A Play by Derek Nguyen
Productions: East West Players (LA), Pan Asian Repertory Theater (NYC)
Workshops & Readings: New Work Now! at the Public Theater (NYC), The Soho Theatre (London), Theater of the First Amendment (Fairfax, VA), Second Generation Productions at New York Theatre Workshop
2003 Edgar Allen Poe Award nomination for Best Play
Film adaptation developed at Sundance Film Institute’s Screenwriters Lab
A Vietnamese American detective investigates the disappearance of a Vietnamese high school student, on the heels of a hate crime…but the monster he finds may change him forever.
In the desert town outside of Los Angeles, a young Vietnamese boy is found beaten by a baseball bat at a public park near Sun Valley High School. The suspect, fifteen-year-old Jonny Bonnard, was reported missing since the discovery of the brutal crime. After two weeks of FBI investigation leading to no recovery of Jonny, Flora Bonnard hires private detective Tang Tran to find her missing son. Flora tells Tran of Jonny’s chronic bouts of depression and his history of mysterious disappearances after her divorce from her ex-veteren husband, Wray. Furthermore, Tran discovers that—like himself—Jonny Bonnard is a Vietnamese adoptee. Jonny was an orphan salvaged from the Fall of Saigon in a U.S. rescue mission called Operation Baby Lift in 1975. Tran begins his investigation and finds that the affluent community of Sun Valley has experienced radical changes in the town’s racial dynamic in recent years. A recent influx of immigrants has spawn gang-related conflicts among teens, the proliferation of graffiti and an increase in city violence.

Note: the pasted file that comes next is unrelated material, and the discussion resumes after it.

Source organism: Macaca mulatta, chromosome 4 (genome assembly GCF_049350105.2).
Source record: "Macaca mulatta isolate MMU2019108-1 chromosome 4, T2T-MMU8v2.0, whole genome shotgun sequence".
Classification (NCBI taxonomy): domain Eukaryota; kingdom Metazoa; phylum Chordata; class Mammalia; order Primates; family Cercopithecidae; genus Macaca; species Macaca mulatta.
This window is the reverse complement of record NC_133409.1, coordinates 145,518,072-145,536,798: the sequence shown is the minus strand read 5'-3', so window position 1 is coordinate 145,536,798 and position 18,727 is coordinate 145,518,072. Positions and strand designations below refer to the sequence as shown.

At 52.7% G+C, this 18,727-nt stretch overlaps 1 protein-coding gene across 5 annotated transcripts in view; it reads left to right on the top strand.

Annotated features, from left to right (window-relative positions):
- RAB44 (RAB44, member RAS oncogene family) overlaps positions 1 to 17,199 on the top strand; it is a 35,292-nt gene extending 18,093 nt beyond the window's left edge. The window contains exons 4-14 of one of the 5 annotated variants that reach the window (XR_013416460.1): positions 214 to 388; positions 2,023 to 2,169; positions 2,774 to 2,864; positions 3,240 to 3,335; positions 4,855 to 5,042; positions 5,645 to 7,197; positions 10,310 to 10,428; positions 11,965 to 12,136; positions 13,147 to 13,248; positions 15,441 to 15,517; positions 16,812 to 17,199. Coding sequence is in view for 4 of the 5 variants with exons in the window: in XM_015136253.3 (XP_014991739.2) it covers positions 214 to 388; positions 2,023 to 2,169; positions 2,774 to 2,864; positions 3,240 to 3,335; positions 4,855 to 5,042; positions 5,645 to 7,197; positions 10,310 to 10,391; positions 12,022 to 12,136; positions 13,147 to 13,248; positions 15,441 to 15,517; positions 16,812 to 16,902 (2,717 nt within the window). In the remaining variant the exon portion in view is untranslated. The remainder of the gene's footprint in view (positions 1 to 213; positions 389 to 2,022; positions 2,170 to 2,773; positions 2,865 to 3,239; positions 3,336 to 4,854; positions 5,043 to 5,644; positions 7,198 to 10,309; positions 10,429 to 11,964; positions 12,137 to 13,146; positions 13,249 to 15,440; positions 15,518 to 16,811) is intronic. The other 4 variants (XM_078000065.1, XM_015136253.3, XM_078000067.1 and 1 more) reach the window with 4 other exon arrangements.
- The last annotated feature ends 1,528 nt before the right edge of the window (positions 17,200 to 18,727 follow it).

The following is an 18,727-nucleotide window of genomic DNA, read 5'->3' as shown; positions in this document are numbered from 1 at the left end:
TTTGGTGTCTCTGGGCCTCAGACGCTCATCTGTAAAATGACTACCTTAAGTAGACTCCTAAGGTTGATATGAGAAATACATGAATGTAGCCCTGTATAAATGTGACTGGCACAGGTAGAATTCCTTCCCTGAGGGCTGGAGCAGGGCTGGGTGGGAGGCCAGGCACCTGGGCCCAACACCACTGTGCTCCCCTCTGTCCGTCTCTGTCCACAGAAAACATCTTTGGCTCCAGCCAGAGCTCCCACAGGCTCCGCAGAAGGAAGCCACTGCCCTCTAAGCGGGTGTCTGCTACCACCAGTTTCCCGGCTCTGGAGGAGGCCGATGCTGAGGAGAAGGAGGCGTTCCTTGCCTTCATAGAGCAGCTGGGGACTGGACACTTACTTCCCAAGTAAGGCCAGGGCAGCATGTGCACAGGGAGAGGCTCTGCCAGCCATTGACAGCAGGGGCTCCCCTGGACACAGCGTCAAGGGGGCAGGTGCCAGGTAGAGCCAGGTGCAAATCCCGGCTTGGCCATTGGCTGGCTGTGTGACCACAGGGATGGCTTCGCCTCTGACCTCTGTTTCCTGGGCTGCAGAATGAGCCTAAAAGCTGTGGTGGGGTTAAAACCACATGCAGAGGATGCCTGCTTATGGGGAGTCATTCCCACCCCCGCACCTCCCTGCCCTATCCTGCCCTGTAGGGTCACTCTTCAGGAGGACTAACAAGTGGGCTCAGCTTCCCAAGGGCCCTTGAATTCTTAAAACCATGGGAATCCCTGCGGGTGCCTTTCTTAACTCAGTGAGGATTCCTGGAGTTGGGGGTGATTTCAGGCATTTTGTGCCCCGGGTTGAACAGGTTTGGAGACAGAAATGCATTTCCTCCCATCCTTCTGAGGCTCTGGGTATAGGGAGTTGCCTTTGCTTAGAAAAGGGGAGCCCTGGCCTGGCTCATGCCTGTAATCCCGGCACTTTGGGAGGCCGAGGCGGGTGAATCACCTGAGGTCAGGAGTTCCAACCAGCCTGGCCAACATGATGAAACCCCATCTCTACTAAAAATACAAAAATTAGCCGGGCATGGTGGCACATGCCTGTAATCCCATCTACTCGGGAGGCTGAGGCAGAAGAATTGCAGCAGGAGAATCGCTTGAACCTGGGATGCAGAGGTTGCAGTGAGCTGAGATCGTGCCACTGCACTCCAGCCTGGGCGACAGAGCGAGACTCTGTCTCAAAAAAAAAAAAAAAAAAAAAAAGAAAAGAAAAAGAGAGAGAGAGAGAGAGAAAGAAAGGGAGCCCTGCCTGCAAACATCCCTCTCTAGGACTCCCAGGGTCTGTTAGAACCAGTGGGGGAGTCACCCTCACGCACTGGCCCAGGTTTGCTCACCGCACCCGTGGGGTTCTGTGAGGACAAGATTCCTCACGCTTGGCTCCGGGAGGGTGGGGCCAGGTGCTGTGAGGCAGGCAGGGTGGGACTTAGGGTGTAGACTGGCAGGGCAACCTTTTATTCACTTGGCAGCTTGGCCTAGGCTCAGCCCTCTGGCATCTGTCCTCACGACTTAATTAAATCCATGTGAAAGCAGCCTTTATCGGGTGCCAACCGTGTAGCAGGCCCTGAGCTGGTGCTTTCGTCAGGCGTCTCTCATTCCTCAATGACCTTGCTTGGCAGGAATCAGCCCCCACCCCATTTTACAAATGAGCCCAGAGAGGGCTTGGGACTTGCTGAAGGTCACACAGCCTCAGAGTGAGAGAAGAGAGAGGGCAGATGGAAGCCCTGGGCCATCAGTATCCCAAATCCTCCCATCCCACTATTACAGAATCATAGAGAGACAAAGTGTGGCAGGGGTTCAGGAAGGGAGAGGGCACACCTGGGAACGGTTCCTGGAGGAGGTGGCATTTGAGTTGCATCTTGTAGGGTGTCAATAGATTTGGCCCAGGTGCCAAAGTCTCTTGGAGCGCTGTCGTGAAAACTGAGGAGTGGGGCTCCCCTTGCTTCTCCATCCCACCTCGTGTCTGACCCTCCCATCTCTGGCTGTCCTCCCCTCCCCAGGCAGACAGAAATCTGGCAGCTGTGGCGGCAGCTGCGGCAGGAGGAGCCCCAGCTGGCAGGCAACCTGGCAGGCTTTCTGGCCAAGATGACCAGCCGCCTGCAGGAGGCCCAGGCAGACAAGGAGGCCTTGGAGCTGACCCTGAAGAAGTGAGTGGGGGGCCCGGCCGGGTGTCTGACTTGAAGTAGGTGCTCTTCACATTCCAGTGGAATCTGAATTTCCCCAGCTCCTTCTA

“One of the most stunningly and viscerally disturbing pieces of theatre this reviewer has seen on any stage. Time, reality, objectivity, the fourth wall, and critical judgment are totally obliterated as pure emotion, onstage and off, takes over, leaving the audience breathless and wrung out… a smash, a play for the ages.”
– Madeleine Shaner, Backstage West, 2002
“Monster begins as a contemporary noir narrative but ends as something quite different–a subtly spooky script that casts aside realism to become a poignant reflection on the haunted psychological journey faced by Vietnamese Americans and other veterans of America’s blighted experiences in Vietnam.
– Don Shirley, The Los Angeles Times, 2002